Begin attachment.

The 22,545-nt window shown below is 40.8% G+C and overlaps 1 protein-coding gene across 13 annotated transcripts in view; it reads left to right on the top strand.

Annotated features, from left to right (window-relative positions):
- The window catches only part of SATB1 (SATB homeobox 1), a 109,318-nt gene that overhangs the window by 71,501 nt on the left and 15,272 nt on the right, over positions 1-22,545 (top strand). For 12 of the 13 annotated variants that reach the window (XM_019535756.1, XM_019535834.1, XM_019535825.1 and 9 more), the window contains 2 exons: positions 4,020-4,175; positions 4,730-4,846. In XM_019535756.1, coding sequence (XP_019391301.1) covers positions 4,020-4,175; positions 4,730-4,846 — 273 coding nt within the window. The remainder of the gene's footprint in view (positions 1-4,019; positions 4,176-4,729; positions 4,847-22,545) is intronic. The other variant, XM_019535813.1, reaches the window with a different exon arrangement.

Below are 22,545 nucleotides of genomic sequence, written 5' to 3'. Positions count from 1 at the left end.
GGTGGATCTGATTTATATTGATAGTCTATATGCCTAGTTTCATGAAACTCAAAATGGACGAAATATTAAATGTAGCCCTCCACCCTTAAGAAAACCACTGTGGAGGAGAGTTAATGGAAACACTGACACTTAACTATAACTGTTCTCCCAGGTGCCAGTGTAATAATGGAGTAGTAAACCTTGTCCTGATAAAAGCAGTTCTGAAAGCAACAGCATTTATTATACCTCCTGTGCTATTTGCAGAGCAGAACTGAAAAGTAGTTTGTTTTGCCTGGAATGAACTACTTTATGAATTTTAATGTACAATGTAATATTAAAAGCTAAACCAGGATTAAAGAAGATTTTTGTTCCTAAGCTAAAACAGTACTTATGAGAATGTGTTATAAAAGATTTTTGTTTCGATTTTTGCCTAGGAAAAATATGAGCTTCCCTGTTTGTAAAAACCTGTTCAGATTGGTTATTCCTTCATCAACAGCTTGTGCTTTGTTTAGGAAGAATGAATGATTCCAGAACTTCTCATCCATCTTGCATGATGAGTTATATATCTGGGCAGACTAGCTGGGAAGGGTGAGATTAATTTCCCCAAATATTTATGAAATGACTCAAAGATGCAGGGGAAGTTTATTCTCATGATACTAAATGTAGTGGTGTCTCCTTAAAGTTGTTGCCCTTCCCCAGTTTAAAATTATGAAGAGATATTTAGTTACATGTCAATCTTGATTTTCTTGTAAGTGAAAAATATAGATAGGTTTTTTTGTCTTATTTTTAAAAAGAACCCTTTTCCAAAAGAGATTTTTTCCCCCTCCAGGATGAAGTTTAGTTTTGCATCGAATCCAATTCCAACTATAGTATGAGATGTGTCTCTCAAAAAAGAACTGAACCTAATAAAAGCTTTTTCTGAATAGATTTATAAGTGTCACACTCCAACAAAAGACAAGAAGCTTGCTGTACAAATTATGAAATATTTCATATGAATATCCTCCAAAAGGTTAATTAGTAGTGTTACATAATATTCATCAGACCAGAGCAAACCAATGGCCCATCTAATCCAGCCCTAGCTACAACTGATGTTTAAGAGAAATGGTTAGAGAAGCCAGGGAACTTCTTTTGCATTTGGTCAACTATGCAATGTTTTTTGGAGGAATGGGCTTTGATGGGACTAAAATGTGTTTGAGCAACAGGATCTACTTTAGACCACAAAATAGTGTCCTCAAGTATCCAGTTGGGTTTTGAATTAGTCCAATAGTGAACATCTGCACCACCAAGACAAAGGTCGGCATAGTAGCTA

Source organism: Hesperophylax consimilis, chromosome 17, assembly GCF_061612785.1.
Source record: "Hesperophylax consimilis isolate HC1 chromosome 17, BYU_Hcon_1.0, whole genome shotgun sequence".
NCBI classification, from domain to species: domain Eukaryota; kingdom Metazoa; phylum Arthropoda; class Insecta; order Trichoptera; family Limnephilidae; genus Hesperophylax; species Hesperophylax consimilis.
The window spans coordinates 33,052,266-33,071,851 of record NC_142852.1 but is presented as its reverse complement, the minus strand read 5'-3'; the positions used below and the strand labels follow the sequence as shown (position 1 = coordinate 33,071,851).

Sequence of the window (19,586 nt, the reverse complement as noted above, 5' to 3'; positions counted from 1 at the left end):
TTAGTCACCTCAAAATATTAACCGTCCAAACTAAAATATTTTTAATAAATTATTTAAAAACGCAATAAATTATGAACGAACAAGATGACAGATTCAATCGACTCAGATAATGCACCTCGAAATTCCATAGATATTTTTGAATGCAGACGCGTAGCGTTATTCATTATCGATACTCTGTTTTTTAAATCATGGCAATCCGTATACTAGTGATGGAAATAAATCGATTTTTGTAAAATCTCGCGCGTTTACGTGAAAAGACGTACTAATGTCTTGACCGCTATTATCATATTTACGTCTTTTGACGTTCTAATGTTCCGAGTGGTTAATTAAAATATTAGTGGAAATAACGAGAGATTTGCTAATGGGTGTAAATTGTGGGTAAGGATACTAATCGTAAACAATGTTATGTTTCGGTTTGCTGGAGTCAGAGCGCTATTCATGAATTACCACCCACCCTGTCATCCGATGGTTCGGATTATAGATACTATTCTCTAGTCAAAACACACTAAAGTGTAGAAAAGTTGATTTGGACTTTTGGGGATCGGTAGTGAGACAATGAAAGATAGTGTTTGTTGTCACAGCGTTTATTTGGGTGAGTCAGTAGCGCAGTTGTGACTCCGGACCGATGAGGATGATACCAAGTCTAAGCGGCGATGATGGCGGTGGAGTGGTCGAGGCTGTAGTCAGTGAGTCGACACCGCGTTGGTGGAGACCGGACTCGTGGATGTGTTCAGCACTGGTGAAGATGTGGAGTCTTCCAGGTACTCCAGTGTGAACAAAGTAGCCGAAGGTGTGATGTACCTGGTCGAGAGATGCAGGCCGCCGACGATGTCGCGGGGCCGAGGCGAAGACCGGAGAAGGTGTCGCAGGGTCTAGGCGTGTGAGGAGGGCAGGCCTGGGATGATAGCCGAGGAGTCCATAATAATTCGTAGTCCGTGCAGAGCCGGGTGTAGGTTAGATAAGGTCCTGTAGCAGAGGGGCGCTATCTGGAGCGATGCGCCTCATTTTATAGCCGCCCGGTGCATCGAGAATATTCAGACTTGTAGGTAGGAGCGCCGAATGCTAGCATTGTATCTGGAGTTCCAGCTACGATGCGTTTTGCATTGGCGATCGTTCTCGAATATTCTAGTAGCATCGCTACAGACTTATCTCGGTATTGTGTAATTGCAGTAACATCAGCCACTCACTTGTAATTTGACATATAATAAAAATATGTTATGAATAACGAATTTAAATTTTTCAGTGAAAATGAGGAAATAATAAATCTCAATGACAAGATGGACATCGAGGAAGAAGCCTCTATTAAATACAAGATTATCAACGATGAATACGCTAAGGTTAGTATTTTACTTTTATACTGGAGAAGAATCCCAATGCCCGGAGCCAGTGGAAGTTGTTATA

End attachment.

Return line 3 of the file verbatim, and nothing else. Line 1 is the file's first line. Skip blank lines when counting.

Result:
- The window catches only part of SATB1 (SATB homeobox 1), a 109,318-nt gene that overhangs the window by 71,501 nt on the left and 15,272 nt on the right, over positions 1-22,545 (top strand). For 12 of the 13 annotated variants that reach the window (XM_019535756.1, XM_019535834.1, XM_019535825.1 and 9 more), the window contains 2 exons: positions 4,020-4,175; positions 4,730-4,846. In XM_019535756.1, coding sequence (XP_019391301.1) covers positions 4,020-4,175; positions 4,730-4,846 — 273 coding nt within the window. The remainder of the gene's footprint in view (positions 1-4,019; positions 4,176-4,729; positions 4,847-22,545) is intronic. The other variant, XM_019535813.1, reaches the window with a different exon arrangement.